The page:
How to Break the Weight-Gain Cycle, Part 2
Three Steps to Reversing Insulin Sensitivity
Once you and your physician have identified the problem, the answer is to promote a healthy lifestyle that enhances insulin sensitivity and works to reverse the problem and reduce long-term health risks. Dr. Strand advises...
1. Follow a healthy diet that does not spike blood sugar. Generally, 40% to 50% of calories should come from low-glycemic carbohydrates (for more on the glycemic index see Daily Health News, September 20, 2004)... 30% from fat... and 20% to 30% from protein. While you don't need to weigh your food or starve yourself, you do need to make healthy food choices. This means...
- Eat good complex carbs such as antioxidant-rich fruits, veggies and whole grains, and avoid high-glycemic carbs that send your blood sugar soaring, including white bread, white rice, highly processed cereal and white potatoes.
- Replace the bad saturated and trans-fats in hamburgers and french fries with good alternatives such as monounsaturated fats (for example, olive oil, avocado and macadamia nuts) and essential fatty acids (EFAs), including cold-water fish (salmon, sardines, etc.), flaxseed oil and walnuts.
- Choose good sources of protein such as nuts, hard-boiled eggs, avocados, beans, soy, legumes, fowl with the skin removed and cold-water fish. Dr. Strand notes that the poorest sources of protein are red meats and dairy products.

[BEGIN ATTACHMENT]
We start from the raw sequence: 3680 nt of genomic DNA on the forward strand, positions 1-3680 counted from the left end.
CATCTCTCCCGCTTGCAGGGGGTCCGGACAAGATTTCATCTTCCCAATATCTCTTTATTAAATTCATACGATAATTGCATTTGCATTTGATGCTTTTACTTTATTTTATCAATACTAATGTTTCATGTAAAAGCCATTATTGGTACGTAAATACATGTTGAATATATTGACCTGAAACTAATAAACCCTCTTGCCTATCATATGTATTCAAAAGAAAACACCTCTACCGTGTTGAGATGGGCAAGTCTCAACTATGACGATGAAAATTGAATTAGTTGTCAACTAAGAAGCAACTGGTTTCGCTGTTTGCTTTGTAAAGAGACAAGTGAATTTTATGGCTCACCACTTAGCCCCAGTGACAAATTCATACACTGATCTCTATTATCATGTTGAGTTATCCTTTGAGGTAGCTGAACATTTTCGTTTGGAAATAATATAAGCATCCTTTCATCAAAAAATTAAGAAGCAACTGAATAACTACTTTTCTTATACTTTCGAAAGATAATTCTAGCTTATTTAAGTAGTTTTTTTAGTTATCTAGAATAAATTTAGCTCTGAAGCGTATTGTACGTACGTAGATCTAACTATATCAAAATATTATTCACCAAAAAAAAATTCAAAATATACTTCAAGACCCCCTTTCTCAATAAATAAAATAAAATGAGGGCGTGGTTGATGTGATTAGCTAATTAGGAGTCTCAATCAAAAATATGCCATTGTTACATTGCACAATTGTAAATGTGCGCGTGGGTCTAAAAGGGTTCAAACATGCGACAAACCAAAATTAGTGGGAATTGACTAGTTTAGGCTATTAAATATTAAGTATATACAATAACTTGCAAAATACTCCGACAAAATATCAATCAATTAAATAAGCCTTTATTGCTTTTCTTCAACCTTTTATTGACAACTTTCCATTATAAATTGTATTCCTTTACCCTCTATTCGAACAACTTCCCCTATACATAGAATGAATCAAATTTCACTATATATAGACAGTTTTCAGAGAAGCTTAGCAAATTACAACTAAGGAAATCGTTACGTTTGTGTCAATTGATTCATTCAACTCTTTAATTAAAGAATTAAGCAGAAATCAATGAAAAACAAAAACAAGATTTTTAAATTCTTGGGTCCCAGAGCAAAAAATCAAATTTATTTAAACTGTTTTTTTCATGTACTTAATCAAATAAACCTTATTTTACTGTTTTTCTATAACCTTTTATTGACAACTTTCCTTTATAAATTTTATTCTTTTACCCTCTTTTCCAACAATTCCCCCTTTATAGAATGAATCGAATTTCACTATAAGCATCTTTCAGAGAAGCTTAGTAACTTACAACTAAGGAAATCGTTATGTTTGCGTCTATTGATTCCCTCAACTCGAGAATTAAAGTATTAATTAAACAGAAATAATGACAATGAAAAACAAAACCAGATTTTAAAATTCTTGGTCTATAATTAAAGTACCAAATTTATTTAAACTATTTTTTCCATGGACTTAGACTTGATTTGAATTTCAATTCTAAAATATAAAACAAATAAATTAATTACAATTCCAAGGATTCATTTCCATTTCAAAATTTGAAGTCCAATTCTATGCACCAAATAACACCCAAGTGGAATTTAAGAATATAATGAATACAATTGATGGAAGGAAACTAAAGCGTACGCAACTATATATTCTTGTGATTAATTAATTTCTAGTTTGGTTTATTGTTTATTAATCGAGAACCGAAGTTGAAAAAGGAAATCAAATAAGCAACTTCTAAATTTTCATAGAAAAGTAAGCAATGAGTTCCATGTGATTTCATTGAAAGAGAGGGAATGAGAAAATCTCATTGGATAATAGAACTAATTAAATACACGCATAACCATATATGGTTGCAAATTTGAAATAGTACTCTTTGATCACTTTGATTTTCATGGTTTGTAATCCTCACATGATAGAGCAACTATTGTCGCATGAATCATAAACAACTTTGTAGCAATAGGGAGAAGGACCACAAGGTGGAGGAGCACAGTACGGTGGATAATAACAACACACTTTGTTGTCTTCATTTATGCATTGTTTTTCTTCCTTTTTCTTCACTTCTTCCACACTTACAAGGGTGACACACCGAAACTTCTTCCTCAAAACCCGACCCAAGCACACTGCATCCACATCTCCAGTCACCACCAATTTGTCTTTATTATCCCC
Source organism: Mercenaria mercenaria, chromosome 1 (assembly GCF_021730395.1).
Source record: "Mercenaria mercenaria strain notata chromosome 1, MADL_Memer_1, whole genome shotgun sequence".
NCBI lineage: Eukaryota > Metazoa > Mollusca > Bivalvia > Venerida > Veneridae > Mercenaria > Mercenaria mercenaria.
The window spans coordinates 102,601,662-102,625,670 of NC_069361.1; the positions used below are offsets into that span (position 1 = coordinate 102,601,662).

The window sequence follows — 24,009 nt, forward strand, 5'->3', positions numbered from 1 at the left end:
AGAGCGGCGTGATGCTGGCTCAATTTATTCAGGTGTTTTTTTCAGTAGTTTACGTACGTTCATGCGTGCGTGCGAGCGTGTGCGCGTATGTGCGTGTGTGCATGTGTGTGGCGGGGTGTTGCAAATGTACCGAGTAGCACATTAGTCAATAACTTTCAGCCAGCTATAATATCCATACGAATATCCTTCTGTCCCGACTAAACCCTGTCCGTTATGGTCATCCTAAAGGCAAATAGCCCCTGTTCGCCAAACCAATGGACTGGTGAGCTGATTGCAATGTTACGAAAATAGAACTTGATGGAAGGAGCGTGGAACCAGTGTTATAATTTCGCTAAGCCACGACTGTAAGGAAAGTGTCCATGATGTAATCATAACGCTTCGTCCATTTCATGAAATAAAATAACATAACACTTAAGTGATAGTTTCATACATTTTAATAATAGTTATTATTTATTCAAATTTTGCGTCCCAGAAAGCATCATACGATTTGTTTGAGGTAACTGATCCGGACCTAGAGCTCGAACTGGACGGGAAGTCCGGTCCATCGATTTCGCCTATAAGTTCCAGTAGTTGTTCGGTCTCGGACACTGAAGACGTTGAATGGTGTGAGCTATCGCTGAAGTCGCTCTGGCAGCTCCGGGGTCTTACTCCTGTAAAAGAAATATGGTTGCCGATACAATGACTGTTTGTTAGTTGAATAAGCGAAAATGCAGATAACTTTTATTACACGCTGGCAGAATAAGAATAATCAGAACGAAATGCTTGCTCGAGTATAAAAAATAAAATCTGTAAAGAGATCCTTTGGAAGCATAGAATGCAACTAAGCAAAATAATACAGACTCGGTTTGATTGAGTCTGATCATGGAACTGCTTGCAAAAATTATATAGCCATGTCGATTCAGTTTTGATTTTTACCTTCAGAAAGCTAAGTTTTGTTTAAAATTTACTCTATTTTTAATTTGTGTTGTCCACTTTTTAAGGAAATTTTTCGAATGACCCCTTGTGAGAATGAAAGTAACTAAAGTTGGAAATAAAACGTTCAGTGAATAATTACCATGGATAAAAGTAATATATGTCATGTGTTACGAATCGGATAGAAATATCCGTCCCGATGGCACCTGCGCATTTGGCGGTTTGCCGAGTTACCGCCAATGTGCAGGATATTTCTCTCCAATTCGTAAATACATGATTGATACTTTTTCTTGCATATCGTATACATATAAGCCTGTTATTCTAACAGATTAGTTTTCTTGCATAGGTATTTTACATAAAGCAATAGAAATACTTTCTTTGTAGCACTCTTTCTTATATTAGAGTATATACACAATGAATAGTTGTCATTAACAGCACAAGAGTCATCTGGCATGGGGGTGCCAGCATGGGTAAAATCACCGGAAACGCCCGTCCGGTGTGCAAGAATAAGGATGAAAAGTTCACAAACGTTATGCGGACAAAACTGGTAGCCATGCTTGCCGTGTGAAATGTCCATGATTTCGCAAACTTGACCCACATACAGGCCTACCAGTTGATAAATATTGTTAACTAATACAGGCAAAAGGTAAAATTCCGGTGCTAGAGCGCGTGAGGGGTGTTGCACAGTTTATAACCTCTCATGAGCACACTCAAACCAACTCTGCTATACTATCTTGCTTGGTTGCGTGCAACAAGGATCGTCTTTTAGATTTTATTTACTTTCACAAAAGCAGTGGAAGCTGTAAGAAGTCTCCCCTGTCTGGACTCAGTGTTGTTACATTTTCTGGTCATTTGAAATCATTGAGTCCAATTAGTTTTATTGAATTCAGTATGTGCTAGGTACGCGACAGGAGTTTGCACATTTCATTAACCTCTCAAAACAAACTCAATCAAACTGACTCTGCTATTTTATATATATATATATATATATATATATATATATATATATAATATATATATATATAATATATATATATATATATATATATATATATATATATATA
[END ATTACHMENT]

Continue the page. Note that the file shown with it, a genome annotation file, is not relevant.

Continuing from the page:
- Drink eight to 10 glasses of purified water daily.
- Never go hungry. Small, frequent meals will help control spikes in blood sugar. As you feel better, you should decrease meal frequency and increase content. If you're still hungry between meals, snack on an apple, a hard-boiled egg or a handful of raw almonds.
2. Develop a moderate, consistent exercise program. Physical activity is the second step to insulin sensitivity. It doesn't matter what you choose to do, says Dr. Strand. At first, consistency is the most important thing. Your ultimate goal: Gradually work your way up to 30 to 40 minutes of aerobic exercise such as brisk walking five days a week. Every step you take will bring you one step closer to improved insulin sensitivity. To be on the safe side, Dr. Strand recommends consulting your physician before beginning an exercise program.
More Effective Than A Pill - A Healthier Lifestyle
As Dr. Strand sees it, modern medicine relies too much on drugs to control the consequences of elevated insulin levels without addressing the underlying problem: insulin resistance. He speculates that this may be because there is no FDA-approved pill to cure insulin resistance. In the parlance of conventional medicine, where there's no pill, there's no disease.
However, if you follow these simple steps to a healthier lifestyle, says Dr. Strand, your body will gradually begin to release fat, and you will see triglyceride and blood pressure numbers start to drop. It won't happen overnight, any more than insulin resistance develops overnight... but over the months, you'll find that you feel better overall and have more energy. Without a pill, without drugs or their side effects, you will have taken charge of your health and brought your body back into balance.
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